Chalazion The meibomian glands are modified sebaceous glands located in the tarsal plates which secrete the outer lipid layer of the precorneal tear film. There are between 30 and 40 glands in the upper tarsus and fewer (20-30) in the lower tarsus (. A chalazion (meibomian cyst) is a chronic inflammatory lesion caused by blockage of meibomian gland orifices and stagnation of sebaceous secretions. Patients with acne rosacea and seborrhoeic dermatitis are at increased risk of chalazion formation.
Examination shows a painless, roundish, firm lesion in the tarsal plate Eversion of the lid may show an associated polypoid mass (pyogenic granuloma) if the lesion has ruptured through the tarsal conjunctiva. Occasionally, a cyst of the upper lid presses on the cornea and causes blurred vision from induced astigmatism.
Signs of chalazion (meibomian cyst) Painless, roundish, firm lesion within tarsal plate May rupture through conjunctiva and cause granuloma
Treatment is usually required for large, persistent lesions although some small chalazia may disappear spontaneously. 1. Surgery is by far the most common method of treatment. The eyelid is everted with a special clamp and the cyst is incised and its contents curetted through the tarsal plate. It is very important that a meibomian gland carcinoma or a basal cell carcinoma is not mistaken for 'recurrent chalazion'. In doubtful cases the lesion should be biopsied and examined histologically.
2. Steroid injection into the lesion through the conjunctiva is a good alternative to surgery. The success rate following one injection is about 80%. In unresponsive cases a second injection can be given 2 weeks later. 3. Systemic antibiotics may be required as prophylaxis in patients with recurrent chalazia who have associated acne rosacea or seborrhoeic dermatitis.
External hordeolum The glands of Zeis are modified sebaceous glands that are associated with the lash follicles. The glands of Moll are modified sweat glands whose ducts open either into a lash follicle or directly onto the anterior lid margin between the lashes. An external hordeolum (stye) is a small abscess caused by an acute staphylococcal infection of a lash follicle and its associated gland of Zeis or Moll. It may be associated with chronic staphylococcal blepharitis.
External hordeolum Examination shows a tender inflamed swelling in the lid margin which points anteriorly through the skin (. More than one lesion may be present and occasionally minute abscesses may involve the entire lid margin. In severe cases there may be a preseptal cellulitis.
External hordeolum Treatment in most cases is unnecessary because styes frequently resolve spontaneously or discharge anteriorly, close to the lash roots. Resolution may be promoted by the application of hot compresses and removal of the eyelash associated with the infected follicle. Systemic antibiotics may be necessary if there is severe preseptal cellulitis.
Internal hordeolum An internal hordeolum is a small abscess caused by an acute staphylococcal infection of meibomian glands. Examination shows a tender inflamed swelling within the tarsal plate which is usually more painful than a stye. The lesion may enlarge and then usually discharge either posteriorly through the conjunctiva or anteriorly through the skin. Treatment by incision may be required in some cases that do not discharge.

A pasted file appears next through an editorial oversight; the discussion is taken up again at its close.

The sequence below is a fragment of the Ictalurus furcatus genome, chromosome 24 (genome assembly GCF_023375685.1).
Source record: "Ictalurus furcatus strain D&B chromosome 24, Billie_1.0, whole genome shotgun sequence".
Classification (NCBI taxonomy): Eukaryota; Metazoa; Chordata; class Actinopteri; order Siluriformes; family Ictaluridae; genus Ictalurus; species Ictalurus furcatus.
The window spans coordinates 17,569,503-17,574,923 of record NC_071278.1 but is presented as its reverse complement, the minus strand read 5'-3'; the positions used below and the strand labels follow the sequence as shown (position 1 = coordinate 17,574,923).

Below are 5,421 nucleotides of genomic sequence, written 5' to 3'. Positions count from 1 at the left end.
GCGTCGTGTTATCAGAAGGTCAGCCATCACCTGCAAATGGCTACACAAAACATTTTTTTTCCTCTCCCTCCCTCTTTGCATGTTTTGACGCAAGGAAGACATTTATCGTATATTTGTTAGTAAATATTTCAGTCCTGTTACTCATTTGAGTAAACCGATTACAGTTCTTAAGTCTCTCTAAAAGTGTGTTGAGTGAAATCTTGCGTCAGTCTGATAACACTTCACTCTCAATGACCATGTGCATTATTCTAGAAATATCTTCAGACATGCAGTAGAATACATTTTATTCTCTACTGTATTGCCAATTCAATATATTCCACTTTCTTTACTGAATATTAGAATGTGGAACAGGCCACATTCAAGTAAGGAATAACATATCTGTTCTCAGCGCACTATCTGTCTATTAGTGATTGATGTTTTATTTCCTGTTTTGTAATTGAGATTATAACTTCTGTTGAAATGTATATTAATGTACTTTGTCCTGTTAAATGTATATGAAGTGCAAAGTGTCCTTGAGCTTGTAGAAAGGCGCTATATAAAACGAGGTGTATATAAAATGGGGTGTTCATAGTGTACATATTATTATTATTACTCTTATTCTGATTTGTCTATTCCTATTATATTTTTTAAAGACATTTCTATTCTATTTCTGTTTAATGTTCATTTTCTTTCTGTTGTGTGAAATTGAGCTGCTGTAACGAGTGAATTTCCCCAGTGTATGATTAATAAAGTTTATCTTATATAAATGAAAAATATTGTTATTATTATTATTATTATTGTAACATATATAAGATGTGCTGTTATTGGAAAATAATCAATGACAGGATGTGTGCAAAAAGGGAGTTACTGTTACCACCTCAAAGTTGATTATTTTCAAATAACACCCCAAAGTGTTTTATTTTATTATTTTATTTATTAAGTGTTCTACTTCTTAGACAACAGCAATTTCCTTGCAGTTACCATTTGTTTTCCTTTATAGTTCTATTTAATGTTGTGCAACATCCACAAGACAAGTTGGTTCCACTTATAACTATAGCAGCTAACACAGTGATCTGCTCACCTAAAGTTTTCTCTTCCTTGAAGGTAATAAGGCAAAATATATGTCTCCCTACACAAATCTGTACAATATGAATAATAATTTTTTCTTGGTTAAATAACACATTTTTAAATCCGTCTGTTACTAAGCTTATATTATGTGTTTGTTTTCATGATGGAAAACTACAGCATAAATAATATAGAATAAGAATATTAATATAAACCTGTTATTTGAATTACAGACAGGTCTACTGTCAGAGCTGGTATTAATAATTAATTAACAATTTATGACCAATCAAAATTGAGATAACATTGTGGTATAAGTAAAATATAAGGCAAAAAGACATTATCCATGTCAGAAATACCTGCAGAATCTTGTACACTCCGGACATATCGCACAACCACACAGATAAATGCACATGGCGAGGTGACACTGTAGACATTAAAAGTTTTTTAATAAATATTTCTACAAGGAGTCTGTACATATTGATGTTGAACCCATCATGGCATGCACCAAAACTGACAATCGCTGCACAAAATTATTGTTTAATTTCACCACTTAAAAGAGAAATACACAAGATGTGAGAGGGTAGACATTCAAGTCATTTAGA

Acute hordeola Staph. abscess of meibomian glands Tender swelling within tarsal plate May discharge through skin or conjunctiva Staph. abscess of lash follicle and associated gland of Zeis or Moll Tender swelling at lid margin May discharge through skin Internal hordeolum ( acute chalazion ) External hordeolum (stye)
Molluscum contagiosum Molluscum contagiosum is an infection caused by one of the pox viruses. Examination typically shows a pale, waxy, umblicated nodule. Ocular irritation may occur as a result of secondary chronic follicular conjunctivitis and superficial keratitis.
Molluscum contagiosum Painless, waxy, umbilicated nodule Chronic follicular conjunctivitis May be multiple in AIDS patients Occasionally superficial keratitis SignsComplications
Treatment options include expression, shave excision, cryotherapy or cauterization.
Strawberry naevus ( Capillary haemangioma) Presentation of this rare tumour is typically within the first 6 months of birth. Examination shows a raised red lesion. The tumour usually grows until the age of about 12 months and then starts to involute spontaneously. Complete resolution occurs in 75% of patients by the age of 3 years.
The upper eyelid is most commonly involved and the tumour may cause a mechanical ptosis. In some cases there is intraorbital extension.
Capillary haemangioma Rare tumour which presents soon after birth Starts as small, red lesion, most frequently on upper lid Blanches with pressure and swells on crying Grows quickly during first year May be associated with intraorbital extension Begins to involute spontaneously during second year
Treatment is indicated if a large tumour threatens to produce amblyopia by either obstructing the visual axis or inducing severe corneal astigmatism. The most frequently used method of treatment is steroid injection of a mixture, in equal parts, of triamcinolone 40 mg/ml and betamethasone 6mg/ml into the lesion using a 30-gauge needle. The tumour usually begins to regress within 2 weeks and, if necessary, second and third injections can be given after about 2 months. Reported but infrequent potential complications of steroid injections include: skin depigmentation, fat atrophy, eyelid necrosis and, very rarely, occlusion of the central retinal artery.